Sunday, October 10, 2021


“She said she was just beginning to understand her selfishness.”  — Sarah Orne Jewett, in “Miss Sydney’s Flowers”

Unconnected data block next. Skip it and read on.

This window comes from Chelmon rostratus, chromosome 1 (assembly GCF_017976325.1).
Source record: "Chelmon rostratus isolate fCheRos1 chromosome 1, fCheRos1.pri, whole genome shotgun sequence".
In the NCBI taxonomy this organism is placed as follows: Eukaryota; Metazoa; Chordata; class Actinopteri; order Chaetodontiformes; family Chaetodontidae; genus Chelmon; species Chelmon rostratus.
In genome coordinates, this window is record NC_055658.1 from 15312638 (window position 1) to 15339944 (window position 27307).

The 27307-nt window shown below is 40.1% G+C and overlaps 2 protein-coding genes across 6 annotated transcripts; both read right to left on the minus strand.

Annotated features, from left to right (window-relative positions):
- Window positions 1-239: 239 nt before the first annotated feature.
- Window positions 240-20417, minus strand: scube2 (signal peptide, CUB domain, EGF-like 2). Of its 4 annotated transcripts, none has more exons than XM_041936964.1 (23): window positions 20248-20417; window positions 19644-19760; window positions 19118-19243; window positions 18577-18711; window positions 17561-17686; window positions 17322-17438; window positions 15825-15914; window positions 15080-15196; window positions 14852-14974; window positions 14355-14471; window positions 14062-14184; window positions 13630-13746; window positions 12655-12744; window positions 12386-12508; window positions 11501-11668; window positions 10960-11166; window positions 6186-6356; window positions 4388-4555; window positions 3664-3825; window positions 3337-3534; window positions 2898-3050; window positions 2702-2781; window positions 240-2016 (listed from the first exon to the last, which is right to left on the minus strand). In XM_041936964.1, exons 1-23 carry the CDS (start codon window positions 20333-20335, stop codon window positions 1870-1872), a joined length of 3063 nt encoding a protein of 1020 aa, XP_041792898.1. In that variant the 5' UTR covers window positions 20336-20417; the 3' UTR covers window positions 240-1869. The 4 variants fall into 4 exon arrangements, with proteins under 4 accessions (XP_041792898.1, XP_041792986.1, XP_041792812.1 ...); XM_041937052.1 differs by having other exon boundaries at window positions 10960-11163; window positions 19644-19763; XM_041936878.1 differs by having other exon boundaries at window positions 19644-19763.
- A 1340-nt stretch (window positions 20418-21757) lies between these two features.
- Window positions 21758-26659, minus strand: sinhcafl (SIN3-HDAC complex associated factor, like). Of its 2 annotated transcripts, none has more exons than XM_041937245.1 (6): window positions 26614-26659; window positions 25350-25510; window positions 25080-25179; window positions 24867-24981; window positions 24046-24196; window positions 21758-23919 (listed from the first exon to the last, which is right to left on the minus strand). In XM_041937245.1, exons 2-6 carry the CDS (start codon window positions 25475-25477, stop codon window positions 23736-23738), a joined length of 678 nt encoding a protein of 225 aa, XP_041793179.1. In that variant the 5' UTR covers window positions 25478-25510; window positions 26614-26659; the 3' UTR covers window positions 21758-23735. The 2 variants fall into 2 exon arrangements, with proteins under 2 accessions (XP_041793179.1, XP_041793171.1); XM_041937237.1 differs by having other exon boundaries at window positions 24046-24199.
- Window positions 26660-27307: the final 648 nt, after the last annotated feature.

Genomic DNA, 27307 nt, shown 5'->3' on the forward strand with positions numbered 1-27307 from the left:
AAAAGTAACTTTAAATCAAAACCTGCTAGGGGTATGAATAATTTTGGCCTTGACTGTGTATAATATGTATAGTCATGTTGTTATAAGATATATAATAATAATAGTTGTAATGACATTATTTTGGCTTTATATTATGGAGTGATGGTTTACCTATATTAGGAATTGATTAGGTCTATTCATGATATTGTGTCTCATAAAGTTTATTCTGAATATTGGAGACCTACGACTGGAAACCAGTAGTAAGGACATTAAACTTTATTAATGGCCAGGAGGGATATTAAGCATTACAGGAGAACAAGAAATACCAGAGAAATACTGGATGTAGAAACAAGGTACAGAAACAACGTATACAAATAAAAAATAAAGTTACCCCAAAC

I don’t think I’m any more selfish than the next person, but strangely enough, like Miss Sydney in Jewett’s story, I seem to be just starting, at age 79, to understand my particular type of selfishness. I’m not an unusually greedy person, and I do show a reasonable concern for others, so I don’t think my personal kind of selfishness is especially spiteful. No, what I’m beginning to see is that I am selfish simply because I’m consumed with concern about my “self”, the supposedly separate person I call “me”. I’m starting to appreciate the fact that most of my thoughts have been about this “self”, hoping to either protect it or enhance it or use it to stand strong against others. Somehow, over the years, I’ve nourished the notion that nothing is more important than shielding and strengthening this small, separate self called “me” — and now, almost 80, I’m just starting to understand how irrepressible this preoccupation has become. This, to me, is selfishness of a high order, and it’s something I want to hold up in a light, look at clearly, and then hopefully leave behind. This meager and insignificant “me” which has occupied so much of my time for almost eight decades must be set on the scrap pile where it belongs. The only “self” I want to support and make stronger in my senior-citizen years is the one called “Life”, the  vast, mysterious marvel of which each of us is an indissoluble  part. That would be a commitment, a dedication, worth undertaking, far more praiseworthy than the pledge to protect a silly little “me”.  

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